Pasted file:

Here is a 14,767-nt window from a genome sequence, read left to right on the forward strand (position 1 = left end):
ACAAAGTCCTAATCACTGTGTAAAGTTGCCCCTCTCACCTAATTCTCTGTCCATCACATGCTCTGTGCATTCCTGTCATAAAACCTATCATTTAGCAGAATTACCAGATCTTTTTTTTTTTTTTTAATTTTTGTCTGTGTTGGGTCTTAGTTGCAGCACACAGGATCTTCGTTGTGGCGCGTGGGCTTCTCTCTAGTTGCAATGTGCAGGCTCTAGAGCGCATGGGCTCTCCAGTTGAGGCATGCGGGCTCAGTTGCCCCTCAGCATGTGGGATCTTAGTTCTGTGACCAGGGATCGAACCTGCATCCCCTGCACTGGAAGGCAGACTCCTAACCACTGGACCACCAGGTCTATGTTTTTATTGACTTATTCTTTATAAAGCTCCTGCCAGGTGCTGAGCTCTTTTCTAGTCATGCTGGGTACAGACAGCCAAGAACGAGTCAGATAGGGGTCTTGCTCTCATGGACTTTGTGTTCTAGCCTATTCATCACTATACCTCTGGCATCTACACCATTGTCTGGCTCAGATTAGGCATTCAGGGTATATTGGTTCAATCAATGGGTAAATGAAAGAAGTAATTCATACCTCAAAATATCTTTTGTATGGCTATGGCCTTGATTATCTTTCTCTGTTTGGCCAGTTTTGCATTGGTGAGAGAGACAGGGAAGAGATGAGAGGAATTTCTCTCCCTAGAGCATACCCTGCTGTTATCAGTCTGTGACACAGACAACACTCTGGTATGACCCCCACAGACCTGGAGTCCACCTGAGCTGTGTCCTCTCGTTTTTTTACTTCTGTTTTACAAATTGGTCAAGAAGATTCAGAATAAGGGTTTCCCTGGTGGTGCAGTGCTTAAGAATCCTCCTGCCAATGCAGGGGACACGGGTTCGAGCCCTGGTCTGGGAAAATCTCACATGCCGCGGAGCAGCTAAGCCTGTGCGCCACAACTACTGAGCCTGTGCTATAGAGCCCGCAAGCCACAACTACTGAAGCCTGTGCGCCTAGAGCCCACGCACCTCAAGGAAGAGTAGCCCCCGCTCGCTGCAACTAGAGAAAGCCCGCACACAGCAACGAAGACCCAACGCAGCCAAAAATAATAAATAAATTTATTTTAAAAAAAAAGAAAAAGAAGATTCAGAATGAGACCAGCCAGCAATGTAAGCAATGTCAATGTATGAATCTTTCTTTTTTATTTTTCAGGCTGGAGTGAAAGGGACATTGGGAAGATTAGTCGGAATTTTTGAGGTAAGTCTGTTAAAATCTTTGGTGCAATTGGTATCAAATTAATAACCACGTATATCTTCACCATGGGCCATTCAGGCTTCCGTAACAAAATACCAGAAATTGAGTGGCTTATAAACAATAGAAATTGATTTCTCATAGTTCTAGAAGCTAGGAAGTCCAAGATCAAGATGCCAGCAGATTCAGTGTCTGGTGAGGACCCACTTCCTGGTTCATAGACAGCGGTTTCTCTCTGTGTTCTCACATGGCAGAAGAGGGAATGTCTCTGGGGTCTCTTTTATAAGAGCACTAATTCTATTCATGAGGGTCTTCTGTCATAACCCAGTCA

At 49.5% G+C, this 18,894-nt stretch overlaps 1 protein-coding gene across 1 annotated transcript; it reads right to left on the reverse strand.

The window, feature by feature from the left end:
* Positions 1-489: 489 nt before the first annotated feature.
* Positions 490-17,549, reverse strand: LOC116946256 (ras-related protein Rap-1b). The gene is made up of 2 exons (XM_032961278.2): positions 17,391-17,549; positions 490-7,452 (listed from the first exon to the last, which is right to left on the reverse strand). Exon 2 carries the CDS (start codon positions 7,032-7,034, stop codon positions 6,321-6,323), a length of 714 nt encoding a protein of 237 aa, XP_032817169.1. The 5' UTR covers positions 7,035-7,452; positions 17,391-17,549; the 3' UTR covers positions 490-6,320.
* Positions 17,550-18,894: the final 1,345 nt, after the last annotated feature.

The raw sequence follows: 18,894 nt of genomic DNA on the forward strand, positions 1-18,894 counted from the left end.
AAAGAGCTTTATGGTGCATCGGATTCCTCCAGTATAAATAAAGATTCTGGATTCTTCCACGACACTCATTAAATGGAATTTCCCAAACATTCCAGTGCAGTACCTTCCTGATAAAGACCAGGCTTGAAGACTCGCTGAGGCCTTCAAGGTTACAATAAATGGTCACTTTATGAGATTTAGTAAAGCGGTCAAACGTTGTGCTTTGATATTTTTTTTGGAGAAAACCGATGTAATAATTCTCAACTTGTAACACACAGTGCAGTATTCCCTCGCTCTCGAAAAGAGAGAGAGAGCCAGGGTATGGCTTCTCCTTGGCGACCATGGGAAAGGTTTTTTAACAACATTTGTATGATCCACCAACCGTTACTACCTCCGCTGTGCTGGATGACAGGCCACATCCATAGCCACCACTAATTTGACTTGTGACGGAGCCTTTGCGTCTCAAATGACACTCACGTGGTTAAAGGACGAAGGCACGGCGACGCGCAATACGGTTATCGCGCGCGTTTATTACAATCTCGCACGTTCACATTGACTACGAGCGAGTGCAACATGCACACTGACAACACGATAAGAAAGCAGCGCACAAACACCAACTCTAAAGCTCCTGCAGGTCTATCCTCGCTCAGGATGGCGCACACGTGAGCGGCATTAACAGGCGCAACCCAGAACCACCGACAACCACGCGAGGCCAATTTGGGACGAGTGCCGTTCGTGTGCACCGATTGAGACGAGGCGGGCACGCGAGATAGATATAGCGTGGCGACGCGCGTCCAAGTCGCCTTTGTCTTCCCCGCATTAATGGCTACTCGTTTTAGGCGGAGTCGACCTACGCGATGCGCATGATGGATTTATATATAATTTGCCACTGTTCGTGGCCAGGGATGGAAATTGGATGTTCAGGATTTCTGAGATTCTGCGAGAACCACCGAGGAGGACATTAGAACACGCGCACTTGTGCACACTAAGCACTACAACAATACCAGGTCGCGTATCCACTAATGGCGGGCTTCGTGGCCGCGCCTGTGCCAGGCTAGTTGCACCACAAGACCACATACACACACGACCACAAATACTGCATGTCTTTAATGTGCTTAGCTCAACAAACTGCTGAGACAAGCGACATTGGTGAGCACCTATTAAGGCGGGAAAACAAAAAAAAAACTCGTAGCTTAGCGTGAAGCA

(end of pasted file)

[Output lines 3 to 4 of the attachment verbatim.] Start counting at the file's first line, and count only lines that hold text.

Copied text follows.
At 49.5% G+C, this 18,894-nt stretch overlaps 1 protein-coding gene across 1 annotated transcript; it reads right to left on the reverse strand.

The window, feature by feature from the left end: